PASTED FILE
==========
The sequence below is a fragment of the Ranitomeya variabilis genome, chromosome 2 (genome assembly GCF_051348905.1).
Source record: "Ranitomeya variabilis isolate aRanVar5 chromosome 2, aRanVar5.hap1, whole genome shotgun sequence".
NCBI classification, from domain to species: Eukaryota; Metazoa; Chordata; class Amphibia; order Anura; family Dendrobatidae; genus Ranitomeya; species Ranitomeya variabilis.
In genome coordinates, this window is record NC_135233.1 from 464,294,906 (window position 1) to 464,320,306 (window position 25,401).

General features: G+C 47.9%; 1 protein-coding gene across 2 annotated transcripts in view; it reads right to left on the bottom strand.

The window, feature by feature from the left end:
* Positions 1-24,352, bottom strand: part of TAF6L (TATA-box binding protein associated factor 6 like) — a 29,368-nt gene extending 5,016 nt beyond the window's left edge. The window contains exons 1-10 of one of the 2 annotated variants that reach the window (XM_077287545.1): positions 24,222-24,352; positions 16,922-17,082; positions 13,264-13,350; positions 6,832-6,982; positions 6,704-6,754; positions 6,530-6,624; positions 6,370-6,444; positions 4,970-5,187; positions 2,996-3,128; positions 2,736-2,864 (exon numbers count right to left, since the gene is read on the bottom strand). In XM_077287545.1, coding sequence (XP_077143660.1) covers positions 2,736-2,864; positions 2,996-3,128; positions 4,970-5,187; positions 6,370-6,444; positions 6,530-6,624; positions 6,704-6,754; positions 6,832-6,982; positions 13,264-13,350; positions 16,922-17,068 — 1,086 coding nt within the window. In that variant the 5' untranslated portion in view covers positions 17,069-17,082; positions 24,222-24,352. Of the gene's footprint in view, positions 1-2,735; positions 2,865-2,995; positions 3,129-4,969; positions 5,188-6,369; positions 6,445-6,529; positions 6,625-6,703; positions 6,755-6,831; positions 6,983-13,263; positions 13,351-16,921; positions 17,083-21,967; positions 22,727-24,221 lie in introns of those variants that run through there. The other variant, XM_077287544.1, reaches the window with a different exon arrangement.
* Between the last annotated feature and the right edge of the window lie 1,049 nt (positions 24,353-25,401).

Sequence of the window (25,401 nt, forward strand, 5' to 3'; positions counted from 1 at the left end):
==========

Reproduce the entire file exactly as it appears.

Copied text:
The sequence below is a fragment of the Ranitomeya variabilis genome, chromosome 2 (genome assembly GCF_051348905.1).
Source record: "Ranitomeya variabilis isolate aRanVar5 chromosome 2, aRanVar5.hap1, whole genome shotgun sequence".
NCBI classification, from domain to species: Eukaryota; Metazoa; Chordata; class Amphibia; order Anura; family Dendrobatidae; genus Ranitomeya; species Ranitomeya variabilis.
In genome coordinates, this window is record NC_135233.1 from 464,294,906 (window position 1) to 464,320,306 (window position 25,401).

General features: G+C 47.9%; 1 protein-coding gene across 2 annotated transcripts in view; it reads right to left on the bottom strand.

The window, feature by feature from the left end:
* Positions 1-24,352, bottom strand: part of TAF6L (TATA-box binding protein associated factor 6 like) — a 29,368-nt gene extending 5,016 nt beyond the window's left edge. The window contains exons 1-10 of one of the 2 annotated variants that reach the window (XM_077287545.1): positions 24,222-24,352; positions 16,922-17,082; positions 13,264-13,350; positions 6,832-6,982; positions 6,704-6,754; positions 6,530-6,624; positions 6,370-6,444; positions 4,970-5,187; positions 2,996-3,128; positions 2,736-2,864 (exon numbers count right to left, since the gene is read on the bottom strand). In XM_077287545.1, coding sequence (XP_077143660.1) covers positions 2,736-2,864; positions 2,996-3,128; positions 4,970-5,187; positions 6,370-6,444; positions 6,530-6,624; positions 6,704-6,754; positions 6,832-6,982; positions 13,264-13,350; positions 16,922-17,068 — 1,086 coding nt within the window. In that variant the 5' untranslated portion in view covers positions 17,069-17,082; positions 24,222-24,352. Of the gene's footprint in view, positions 1-2,735; positions 2,865-2,995; positions 3,129-4,969; positions 5,188-6,369; positions 6,445-6,529; positions 6,625-6,703; positions 6,755-6,831; positions 6,983-13,263; positions 13,351-16,921; positions 17,083-21,967; positions 22,727-24,221 lie in introns of those variants that run through there. The other variant, XM_077287544.1, reaches the window with a different exon arrangement.
* Between the last annotated feature and the right edge of the window lie 1,049 nt (positions 24,353-25,401).

Sequence of the window (25,401 nt, forward strand, 5' to 3'; positions counted from 1 at the left end):